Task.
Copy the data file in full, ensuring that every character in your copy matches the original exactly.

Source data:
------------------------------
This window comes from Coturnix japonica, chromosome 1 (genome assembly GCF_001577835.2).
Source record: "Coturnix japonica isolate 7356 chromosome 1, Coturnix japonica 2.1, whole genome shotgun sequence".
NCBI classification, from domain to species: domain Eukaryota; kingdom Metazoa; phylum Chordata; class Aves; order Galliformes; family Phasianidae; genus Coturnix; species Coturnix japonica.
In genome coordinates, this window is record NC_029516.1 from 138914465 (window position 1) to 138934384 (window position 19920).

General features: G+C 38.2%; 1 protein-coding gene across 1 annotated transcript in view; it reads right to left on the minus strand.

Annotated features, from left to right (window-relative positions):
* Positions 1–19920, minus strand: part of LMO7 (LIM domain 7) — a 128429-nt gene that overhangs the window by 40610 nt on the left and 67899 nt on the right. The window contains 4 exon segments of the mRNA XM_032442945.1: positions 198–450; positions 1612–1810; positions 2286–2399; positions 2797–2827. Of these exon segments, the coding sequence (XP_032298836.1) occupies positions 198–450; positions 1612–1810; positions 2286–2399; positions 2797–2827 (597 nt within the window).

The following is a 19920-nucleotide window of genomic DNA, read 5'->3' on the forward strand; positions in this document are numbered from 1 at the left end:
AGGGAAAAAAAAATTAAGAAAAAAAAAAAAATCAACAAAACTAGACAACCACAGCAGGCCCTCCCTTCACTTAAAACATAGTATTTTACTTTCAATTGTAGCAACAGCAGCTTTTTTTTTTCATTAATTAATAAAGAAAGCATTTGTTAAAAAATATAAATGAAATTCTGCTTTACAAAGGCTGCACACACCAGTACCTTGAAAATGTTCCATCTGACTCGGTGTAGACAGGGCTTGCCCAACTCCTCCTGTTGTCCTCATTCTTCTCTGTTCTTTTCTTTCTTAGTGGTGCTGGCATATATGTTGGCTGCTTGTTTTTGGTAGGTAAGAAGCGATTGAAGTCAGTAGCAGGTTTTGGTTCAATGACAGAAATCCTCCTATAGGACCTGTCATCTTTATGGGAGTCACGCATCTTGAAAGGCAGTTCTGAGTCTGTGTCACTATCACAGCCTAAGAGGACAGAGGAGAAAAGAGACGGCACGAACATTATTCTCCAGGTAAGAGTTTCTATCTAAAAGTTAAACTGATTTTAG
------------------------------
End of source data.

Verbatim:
This window comes from Coturnix japonica, chromosome 1 (genome assembly GCF_001577835.2).
Source record: "Coturnix japonica isolate 7356 chromosome 1, Coturnix japonica 2.1, whole genome shotgun sequence".
NCBI classification, from domain to species: domain Eukaryota; kingdom Metazoa; phylum Chordata; class Aves; order Galliformes; family Phasianidae; genus Coturnix; species Coturnix japonica.
In genome coordinates, this window is record NC_029516.1 from 138914465 (window position 1) to 138934384 (window position 19920).

General features: G+C 38.2%; 1 protein-coding gene across 1 annotated transcript in view; it reads right to left on the minus strand.

Annotated features, from left to right (window-relative positions):
* Positions 1–19920, minus strand: part of LMO7 (LIM domain 7) — a 128429-nt gene that overhangs the window by 40610 nt on the left and 67899 nt on the right. The window contains 4 exon segments of the mRNA XM_032442945.1: positions 198–450; positions 1612–1810; positions 2286–2399; positions 2797–2827. Of these exon segments, the coding sequence (XP_032298836.1) occupies positions 198–450; positions 1612–1810; positions 2286–2399; positions 2797–2827 (597 nt within the window).

The following is a 19920-nucleotide window of genomic DNA, read 5'->3' on the forward strand; positions in this document are numbered from 1 at the left end:
AGGGAAAAAAAAATTAAGAAAAAAAAAAAAATCAACAAAACTAGACAACCACAGCAGGCCCTCCCTTCACTTAAAACATAGTATTTTACTTTCAATTGTAGCAACAGCAGCTTTTTTTTTTCATTAATTAATAAAGAAAGCATTTGTTAAAAAATATAAATGAAATTCTGCTTTACAAAGGCTGCACACACCAGTACCTTGAAAATGTTCCATCTGACTCGGTGTAGACAGGGCTTGCCCAACTCCTCCTGTTGTCCTCATTCTTCTCTGTTCTTTTCTTTCTTAGTGGTGCTGGCATATATGTTGGCTGCTTGTTTTTGGTAGGTAAGAAGCGATTGAAGTCAGTAGCAGGTTTTGGTTCAATGACAGAAATCCTCCTATAGGACCTGTCATCTTTATGGGAGTCACGCATCTTGAAAGGCAGTTCTGAGTCTGTGTCACTATCACAGCCTAAGAGGACAGAGGAGAAAAGAGACGGCACGAACATTATTCTCCAGGTAAGAGTTTCTATCTAAAAGTTAAACTGATTTTAG